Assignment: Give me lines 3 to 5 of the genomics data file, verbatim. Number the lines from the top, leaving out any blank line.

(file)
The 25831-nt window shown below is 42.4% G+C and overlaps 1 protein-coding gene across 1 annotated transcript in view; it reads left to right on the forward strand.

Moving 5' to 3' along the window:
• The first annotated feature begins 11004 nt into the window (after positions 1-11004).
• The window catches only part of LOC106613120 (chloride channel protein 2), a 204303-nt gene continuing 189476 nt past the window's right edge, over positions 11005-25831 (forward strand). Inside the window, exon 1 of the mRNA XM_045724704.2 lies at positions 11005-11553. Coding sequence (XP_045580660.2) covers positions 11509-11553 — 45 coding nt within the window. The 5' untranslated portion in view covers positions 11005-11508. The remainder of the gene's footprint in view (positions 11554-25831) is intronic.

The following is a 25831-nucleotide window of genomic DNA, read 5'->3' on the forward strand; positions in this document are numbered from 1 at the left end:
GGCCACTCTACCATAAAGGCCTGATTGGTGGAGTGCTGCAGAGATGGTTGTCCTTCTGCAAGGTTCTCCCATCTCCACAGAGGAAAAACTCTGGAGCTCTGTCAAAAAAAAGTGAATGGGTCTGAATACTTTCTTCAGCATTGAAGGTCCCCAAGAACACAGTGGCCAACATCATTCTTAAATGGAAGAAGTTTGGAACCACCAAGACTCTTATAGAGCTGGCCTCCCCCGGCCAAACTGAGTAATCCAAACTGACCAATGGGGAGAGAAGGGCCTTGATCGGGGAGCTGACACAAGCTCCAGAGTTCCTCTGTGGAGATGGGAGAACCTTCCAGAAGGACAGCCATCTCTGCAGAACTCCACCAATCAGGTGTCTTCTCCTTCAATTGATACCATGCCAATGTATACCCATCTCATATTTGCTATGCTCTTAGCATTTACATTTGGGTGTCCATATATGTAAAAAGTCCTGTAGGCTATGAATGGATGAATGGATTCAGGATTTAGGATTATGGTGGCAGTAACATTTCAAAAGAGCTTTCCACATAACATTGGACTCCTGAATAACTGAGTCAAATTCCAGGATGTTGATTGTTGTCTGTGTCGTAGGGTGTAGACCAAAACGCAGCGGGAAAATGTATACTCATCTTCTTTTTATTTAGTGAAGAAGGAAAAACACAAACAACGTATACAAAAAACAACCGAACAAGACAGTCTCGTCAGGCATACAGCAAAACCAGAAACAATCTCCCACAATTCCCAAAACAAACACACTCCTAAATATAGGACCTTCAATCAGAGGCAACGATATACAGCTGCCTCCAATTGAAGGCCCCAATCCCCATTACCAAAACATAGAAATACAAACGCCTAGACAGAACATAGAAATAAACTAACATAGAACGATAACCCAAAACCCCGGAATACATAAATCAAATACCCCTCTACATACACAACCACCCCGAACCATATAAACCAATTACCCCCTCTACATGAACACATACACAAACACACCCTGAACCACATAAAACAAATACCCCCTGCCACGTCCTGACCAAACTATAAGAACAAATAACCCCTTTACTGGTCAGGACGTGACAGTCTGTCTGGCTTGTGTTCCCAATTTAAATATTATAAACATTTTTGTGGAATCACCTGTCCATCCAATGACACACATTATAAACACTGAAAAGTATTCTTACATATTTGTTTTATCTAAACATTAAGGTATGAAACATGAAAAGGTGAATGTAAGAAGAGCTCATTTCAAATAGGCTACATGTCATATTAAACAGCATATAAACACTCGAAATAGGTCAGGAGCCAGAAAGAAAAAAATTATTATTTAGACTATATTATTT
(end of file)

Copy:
• The first annotated feature begins 11004 nt into the window (after positions 1-11004).
• The window catches only part of LOC106613120 (chloride channel protein 2), a 204303-nt gene continuing 189476 nt past the window's right edge, over positions 11005-25831 (forward strand). Inside the window, exon 1 of the mRNA XM_045724704.2 lies at positions 11005-11553. Coding sequence (XP_045580660.2) covers positions 11509-11553 — 45 coding nt within the window. The 5' untranslated portion in view covers positions 11005-11508. The remainder of the gene's footprint in view (positions 11554-25831) is intronic.

The following is a 25831-nucleotide window of genomic DNA, read 5'->3' on the forward strand; positions in this document are numbered from 1 at the left end: